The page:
The new short film from Ellen Frances, “Old Theme,” follows her 2011 short “Very Beautiful Woman” in a series of intense self-portraits. Her control and exactitude become more apparent with each release, and while this series departs from her music video and other creative work, the same instinct for evocative composition pervades these first two entries. Collaborating this time with Jason Lescalleet and Jenni Hensler, Frances expands on the motifs introduced in the earlier short.
The title comes from a track on Lescalleet’s 2012 album Songs About Nothing, and together with another track (‘The Loop’) from same, the tape musician’s musique concrète comprises the majority of the soundtrack. Frances opens with audio from her own ECG looped over spinning gears—blood circulating, heart in constant rhythm, my pulse as yours doth temperately keep time—then crashes it into ‘Old Theme’ and appears herself as a dancer wound in Hensler’s sheer red and blue silk.
Hensler has designed costumes and outfits ranging from Zola Jesus’ white-LED spiral collar to dresses for Chelsea Wolfe and styling for Crispin Glover. The silk she uses for Frances’ costume frames the face and billows in directions from which the half-hidden body withdraws. Constriction / flow and opaque draping are coordinated and shot by Frances, but the costumes themselves seem like burning auras flung outward to track her body. READ MORE >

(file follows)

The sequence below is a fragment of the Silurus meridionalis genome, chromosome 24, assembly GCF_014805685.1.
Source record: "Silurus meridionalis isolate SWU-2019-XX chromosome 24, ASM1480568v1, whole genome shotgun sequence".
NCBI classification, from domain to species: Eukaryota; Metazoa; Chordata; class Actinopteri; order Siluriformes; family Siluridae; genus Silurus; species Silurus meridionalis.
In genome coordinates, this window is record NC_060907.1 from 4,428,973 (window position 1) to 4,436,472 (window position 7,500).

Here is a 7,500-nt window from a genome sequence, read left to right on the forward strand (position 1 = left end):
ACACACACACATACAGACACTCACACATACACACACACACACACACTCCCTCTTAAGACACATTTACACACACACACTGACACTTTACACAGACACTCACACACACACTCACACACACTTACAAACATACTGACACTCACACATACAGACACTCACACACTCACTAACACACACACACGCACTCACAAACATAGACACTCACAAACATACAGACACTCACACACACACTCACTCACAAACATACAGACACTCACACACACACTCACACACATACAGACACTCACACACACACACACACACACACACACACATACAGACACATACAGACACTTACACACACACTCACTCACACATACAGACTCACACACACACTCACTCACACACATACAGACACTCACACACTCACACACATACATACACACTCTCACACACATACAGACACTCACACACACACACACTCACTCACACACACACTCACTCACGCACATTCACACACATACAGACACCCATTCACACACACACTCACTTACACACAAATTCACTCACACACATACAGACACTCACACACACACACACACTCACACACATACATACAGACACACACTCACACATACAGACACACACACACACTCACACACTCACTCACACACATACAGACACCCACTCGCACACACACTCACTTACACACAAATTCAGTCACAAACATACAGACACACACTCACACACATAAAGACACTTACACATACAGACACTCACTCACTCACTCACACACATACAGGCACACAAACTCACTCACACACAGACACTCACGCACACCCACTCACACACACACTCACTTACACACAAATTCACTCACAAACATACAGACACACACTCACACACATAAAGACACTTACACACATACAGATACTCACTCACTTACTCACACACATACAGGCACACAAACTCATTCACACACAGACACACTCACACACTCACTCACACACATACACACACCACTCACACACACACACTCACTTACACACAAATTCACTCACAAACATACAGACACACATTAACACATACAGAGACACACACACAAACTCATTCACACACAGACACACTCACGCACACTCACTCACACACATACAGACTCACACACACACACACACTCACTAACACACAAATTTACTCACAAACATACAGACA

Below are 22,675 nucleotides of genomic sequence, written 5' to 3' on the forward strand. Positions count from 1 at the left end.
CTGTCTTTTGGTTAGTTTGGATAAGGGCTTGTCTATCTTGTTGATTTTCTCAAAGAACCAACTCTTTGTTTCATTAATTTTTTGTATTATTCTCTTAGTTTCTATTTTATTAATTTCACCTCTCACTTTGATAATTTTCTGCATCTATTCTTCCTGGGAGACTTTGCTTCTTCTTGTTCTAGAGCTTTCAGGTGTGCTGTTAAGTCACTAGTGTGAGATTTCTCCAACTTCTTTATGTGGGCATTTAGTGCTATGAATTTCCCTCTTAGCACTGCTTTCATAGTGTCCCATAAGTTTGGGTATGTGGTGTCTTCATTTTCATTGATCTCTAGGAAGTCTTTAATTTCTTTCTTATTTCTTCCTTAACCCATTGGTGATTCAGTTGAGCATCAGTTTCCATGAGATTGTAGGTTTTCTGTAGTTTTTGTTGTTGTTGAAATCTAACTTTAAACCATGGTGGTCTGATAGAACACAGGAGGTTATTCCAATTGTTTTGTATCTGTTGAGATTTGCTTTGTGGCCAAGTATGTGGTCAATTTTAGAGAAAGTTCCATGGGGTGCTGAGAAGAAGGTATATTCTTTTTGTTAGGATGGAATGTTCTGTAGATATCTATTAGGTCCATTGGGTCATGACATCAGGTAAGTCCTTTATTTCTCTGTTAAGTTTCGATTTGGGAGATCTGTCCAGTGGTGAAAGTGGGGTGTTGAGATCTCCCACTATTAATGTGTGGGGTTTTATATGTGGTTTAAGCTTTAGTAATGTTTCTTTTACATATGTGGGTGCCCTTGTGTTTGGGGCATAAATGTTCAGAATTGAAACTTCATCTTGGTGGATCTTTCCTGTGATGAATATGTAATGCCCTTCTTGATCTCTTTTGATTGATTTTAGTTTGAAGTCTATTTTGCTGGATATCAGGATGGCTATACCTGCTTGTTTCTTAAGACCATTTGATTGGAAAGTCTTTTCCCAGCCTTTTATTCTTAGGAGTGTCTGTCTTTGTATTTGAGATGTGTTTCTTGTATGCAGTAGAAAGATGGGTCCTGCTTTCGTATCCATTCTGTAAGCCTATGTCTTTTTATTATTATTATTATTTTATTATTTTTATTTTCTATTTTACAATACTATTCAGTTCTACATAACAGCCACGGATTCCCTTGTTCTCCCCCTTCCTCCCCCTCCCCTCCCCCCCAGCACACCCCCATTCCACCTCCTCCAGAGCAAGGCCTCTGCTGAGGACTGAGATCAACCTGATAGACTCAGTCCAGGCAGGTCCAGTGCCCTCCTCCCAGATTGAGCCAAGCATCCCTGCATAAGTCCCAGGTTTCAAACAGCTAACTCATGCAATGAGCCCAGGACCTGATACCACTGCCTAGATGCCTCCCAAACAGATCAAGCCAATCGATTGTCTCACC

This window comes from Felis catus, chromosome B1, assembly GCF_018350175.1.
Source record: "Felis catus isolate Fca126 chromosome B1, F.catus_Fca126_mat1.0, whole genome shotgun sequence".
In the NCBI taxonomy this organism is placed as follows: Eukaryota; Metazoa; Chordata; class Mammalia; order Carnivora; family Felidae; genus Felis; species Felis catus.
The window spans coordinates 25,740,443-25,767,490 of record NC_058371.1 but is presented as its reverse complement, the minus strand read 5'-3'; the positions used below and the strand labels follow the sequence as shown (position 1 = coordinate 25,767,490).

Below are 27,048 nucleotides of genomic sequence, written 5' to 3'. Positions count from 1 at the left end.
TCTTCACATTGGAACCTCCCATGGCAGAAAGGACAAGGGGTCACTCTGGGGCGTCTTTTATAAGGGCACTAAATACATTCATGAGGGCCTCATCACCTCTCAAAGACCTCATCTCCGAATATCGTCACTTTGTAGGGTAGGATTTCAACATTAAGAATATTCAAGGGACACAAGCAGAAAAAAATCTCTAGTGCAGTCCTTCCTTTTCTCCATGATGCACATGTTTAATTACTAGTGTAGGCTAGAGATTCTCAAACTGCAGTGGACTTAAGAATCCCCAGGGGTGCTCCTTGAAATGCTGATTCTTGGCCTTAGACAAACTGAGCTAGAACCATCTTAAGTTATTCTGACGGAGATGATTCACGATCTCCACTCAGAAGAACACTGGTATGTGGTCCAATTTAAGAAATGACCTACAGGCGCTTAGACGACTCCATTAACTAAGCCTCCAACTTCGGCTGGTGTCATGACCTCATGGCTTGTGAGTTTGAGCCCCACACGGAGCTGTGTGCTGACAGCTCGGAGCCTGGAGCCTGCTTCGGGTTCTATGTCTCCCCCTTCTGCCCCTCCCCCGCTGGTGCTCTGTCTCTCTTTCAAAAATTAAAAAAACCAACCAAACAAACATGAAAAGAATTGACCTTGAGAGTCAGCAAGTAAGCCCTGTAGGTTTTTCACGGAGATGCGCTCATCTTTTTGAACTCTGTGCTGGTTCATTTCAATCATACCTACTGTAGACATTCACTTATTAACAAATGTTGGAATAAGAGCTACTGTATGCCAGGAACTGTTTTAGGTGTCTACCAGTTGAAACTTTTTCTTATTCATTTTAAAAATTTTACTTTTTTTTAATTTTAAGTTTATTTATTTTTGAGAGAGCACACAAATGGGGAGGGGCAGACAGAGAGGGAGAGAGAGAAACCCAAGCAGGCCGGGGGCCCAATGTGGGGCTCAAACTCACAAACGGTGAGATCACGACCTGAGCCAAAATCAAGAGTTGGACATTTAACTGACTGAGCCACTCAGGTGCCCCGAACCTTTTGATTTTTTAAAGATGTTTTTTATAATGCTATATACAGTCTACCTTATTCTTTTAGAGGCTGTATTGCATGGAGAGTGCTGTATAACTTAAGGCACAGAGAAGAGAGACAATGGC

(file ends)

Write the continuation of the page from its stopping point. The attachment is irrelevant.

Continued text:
Ellen Frances, director and subject of her short film “Very Beautiful Woman” (2011, Pangur Ban Party) may well be aware of the evocative poses from which hers are derived, or not. Balthus (1908 -2001) has been criticized much for his erotic depictions of underage girls, often struggling in compromised and subordinate positions. Men may offer other men more to look at, but it takes a women to turn it into something formidable. I had to increase the RGB input level in the pic — to fill that room with light, virtually, miles away — to confirm that the dark patch between her legs were indeed panties and not the unkempt bounty of a more natural sort. I only speak so glibly in faith that my inclinations are at first respectful. Frances frames herself inside a cosmetic blush mirror, at first held in her hands, then in what is made to appear as a larger mounted wall mirror — the repeating circular motif functioning as a distancing viewfinder of some sort, lending a layer of documentary mediation and self-cognizance. With Cindy Sherman, Vanessa Beecroft [‘s subjects], and perhaps Miranda July, Frances stands in the company of women who have found ways to negotiate the expectations of their bodies without looking away.